Monday is Martin Luther King Jr. Day.
For many, this will be a day of service. To find out more, please see the Martin Luther King Jr. Day Of Service web page.
What are you doing to commemorate the day? Let us know in the comments! If you have a local service opportunity for people, let us know how people can contact you if they are interested in volunteering, either Monday or some other time.
The following will be closed:
Do you know of any local businesses that are closed during the holidays? Tell us in the comments!
Here is some information about a Martin Luther King Jr. celebration in nearby New Haven, provided by the CT DEEP:
The Connecticut Department of Energy and Environmental Protection once again is co-sponsoring the 17th annual two-day family festival Dr. Martin Luther King, Jr.’s Legacy of Environmental and Social Justice. This FREE festival takes place on Sunday, January 20, 2013, from noon to 4:30 p.m. and Monday, January 21, 2013, from 10:00 a.m. to 4:30 p.m. at the Yale Peabody Museum of Natural History, 170 Whitney Avenue, New Haven. The festival will focus on environmental and social justice, civil rights, nonviolent advocacy, equality of resources and community enrichment.
The free family festival events are co-sponsored by the Connecticut Department of Energy and Environmental Protection (DEEP), the Yale Peabody Museum of Natural History, Citizens Bank Foundation, the Yale Office of New Haven and State Affairs, Subway and Stop & Shop.
“The tradition of honoring the life and work of Martin Luther King, Jr. continues at the Peabody Museum for the 17th consecutive year, providing educational activities, performances and interactive displays featuring environmental issues in honor of Dr. Martin Luther King, Jr.,” said Dan Esty, Commissioner of the Connecticut Department of Energy and Environmental Protection. “His efforts to ensure environmental and social justice for all people serves as a model for us as individuals and for communities as a whole.”
The two days of educational activities for families and people of all ages and backgrounds include performances by members of the New Haven community and from around the world, including music, poetry, children’s storytelling and dance.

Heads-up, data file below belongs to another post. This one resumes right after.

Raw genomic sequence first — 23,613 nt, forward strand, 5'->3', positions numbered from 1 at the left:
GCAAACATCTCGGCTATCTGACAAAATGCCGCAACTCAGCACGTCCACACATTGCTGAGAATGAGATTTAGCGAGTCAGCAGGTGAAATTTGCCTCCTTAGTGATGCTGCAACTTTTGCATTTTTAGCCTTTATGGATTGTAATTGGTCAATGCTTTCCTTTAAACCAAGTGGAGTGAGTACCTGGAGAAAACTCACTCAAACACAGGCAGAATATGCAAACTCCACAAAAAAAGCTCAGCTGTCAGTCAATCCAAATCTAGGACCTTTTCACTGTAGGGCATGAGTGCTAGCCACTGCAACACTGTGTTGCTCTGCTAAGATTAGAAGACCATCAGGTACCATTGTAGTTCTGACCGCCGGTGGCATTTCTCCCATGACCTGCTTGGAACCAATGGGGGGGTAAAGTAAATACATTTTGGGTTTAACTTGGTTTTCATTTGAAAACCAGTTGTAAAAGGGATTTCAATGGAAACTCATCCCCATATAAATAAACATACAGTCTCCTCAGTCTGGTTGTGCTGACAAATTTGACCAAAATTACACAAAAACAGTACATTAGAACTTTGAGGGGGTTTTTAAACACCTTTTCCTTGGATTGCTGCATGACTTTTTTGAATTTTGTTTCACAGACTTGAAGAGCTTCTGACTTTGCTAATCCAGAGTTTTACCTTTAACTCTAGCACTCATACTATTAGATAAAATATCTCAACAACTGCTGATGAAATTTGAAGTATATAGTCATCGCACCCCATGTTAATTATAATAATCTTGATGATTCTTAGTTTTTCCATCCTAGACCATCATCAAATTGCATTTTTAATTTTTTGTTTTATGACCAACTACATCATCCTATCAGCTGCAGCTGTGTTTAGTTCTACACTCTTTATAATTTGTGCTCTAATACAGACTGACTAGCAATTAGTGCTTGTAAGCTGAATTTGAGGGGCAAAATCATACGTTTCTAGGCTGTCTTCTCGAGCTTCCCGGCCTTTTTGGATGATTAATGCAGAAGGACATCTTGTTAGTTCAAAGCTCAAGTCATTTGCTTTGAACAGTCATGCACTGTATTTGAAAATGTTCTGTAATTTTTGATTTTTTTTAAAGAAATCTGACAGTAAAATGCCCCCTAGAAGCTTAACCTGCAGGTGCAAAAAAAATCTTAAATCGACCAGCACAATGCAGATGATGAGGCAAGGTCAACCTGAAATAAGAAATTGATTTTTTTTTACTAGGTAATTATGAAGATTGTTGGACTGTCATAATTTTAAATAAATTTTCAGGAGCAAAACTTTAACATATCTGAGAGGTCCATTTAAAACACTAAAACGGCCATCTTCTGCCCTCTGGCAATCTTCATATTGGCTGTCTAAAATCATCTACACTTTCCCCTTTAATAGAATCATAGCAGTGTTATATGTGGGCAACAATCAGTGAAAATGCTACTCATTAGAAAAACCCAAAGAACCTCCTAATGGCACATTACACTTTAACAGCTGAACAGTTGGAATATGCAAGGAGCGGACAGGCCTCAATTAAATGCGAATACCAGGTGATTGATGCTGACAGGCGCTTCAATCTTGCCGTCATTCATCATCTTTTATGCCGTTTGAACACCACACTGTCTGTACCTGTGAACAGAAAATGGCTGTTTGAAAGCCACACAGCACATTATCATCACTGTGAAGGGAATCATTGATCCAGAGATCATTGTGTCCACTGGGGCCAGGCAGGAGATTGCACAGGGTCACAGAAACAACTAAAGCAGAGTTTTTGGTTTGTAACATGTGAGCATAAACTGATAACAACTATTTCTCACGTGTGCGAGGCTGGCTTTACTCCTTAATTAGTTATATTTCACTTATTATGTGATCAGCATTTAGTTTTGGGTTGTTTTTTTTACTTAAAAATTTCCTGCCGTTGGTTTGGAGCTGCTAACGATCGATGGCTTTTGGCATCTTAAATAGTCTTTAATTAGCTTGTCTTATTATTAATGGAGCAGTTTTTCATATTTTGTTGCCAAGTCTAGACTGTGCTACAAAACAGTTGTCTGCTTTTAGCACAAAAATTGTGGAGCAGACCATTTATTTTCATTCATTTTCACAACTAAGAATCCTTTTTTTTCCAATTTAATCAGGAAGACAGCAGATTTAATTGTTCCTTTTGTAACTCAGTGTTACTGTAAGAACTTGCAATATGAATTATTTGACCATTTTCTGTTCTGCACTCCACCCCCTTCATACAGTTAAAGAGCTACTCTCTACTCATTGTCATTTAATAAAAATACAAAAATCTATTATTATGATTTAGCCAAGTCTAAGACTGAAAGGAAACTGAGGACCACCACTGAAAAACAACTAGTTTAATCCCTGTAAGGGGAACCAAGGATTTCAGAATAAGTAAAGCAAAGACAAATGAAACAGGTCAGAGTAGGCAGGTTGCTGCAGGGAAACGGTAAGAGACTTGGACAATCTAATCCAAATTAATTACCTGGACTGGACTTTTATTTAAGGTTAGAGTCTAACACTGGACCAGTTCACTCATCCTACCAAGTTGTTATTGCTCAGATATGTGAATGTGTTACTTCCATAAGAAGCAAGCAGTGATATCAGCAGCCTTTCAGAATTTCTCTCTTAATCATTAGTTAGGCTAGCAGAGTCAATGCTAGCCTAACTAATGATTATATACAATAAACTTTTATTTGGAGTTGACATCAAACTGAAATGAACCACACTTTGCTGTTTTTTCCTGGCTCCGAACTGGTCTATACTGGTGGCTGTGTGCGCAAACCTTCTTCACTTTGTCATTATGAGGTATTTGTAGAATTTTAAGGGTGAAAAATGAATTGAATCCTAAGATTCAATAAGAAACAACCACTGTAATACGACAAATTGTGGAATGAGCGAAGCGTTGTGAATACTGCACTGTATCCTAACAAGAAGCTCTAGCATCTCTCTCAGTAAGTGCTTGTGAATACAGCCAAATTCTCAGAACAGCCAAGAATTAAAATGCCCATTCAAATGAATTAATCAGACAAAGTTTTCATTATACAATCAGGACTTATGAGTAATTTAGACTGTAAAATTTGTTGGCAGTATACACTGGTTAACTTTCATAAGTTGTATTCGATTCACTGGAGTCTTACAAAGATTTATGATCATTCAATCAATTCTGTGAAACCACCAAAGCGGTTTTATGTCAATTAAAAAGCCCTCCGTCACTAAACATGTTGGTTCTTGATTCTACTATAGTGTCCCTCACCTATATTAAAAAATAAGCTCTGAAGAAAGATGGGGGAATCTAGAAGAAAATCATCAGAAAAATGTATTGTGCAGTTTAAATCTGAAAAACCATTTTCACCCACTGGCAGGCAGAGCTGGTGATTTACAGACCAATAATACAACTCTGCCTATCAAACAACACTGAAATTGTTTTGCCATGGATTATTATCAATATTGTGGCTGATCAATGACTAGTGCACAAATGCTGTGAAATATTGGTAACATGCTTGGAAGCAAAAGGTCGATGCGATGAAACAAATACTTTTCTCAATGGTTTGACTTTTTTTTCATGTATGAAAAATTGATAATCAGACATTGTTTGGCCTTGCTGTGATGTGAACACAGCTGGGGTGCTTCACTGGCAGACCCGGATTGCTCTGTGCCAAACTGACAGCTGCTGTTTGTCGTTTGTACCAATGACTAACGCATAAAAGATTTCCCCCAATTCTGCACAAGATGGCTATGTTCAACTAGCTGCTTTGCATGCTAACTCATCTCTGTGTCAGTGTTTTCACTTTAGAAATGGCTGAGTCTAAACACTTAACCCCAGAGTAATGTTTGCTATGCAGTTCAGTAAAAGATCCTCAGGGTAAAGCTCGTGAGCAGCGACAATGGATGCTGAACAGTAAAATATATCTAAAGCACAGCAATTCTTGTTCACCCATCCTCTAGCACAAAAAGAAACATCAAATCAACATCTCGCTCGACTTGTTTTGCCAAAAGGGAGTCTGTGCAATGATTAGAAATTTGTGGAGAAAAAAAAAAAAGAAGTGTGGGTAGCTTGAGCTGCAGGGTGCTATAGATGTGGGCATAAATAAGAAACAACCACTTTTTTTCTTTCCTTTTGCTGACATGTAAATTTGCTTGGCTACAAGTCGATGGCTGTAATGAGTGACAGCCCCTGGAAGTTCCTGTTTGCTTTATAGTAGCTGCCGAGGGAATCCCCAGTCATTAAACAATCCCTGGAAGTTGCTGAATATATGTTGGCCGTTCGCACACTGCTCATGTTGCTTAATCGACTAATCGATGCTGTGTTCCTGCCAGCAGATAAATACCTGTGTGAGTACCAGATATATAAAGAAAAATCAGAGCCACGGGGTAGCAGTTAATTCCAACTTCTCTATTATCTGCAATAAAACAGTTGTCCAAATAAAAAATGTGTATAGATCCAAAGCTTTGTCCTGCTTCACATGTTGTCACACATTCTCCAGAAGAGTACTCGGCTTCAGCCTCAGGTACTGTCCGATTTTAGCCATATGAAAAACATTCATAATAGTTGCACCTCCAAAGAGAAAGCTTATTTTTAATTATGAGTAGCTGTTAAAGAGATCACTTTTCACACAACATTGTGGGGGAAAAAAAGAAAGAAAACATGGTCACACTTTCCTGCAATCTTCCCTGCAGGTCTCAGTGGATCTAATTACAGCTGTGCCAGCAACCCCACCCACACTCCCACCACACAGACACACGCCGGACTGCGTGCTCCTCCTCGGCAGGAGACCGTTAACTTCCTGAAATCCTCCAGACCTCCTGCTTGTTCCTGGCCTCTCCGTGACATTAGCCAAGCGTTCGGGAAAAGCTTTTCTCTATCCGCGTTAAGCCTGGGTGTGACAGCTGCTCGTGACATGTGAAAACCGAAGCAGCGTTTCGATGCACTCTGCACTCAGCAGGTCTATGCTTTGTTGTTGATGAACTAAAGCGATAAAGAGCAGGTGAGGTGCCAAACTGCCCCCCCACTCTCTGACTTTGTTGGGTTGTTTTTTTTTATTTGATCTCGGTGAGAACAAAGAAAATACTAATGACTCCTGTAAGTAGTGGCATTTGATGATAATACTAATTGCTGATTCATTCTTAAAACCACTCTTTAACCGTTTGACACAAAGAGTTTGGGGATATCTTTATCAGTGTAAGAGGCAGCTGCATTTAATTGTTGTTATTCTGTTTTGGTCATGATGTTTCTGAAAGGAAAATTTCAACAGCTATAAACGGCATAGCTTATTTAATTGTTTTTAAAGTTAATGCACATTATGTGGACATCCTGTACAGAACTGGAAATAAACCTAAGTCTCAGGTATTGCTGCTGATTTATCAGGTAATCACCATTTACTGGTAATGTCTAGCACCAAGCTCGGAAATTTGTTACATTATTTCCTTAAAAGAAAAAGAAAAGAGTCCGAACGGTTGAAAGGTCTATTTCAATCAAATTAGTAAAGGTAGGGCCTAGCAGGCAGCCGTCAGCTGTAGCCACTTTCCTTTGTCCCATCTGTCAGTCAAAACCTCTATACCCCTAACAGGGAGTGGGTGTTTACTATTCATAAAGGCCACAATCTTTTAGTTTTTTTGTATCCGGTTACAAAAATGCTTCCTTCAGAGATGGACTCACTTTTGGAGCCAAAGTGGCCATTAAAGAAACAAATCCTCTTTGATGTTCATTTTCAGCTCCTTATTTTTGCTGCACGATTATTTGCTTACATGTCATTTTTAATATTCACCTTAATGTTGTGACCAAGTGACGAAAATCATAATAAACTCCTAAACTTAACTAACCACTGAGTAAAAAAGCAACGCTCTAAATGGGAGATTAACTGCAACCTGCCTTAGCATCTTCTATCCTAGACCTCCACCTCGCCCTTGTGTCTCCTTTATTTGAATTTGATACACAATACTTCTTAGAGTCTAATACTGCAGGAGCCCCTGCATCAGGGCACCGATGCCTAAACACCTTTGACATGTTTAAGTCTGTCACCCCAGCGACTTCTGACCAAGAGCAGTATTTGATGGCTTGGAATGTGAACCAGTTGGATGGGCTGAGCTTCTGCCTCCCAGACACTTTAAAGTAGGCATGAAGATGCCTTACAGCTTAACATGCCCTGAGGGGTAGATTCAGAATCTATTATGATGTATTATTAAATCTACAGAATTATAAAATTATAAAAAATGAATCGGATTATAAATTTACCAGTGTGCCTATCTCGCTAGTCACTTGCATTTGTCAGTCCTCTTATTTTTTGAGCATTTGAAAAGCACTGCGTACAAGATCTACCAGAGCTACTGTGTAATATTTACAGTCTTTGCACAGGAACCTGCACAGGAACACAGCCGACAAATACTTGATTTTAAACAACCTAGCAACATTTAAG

On Sunday, January 20th, from 12:00 to 3:00 p.m. teens from the Yale Peabody Museum's EVOLUTIONS After School Program will host their 4th annual event celebrating the legacy of Dr. King. In this interactive workshop, teens and young adults will have an opportunity to celebrate the progress we have made toward Dr. King's vision for a just society, and discuss the struggles that we still face in achieving equality for all. In this interactive workshop, we will share some inspiring words of great civil rights leaders, provide opportunities for meaningful discussion of complex current events, and help participants take action on social issues that are important in their own lives.
On Sunday, January 20, from 3:30 to 4:30 pm, Mustafa S. Ali will give a talk on “Environmental Justice in the 21st Century: Moving from Injustice to Justice”. This presentation will explore the trials and successes of the environmental justice movement and how environmental justice stakeholders are moving forward to create healthy, sustainable, culturally enriched and economically viable communities.
Highlights of this year’s celebration include:
Sunday, January 20, Noon to 4:30 pm
World Stage Performances (Great Hall of Dinosaurs)
1:00–1:30 Neighborhood Music School Premier Jazz Ensemble
2:00–2:30 East Culture Arts, Inc. — Chinese dance
2:45–3:30 Kouffin Kanecke Company — Traditional West African dance and drumming performance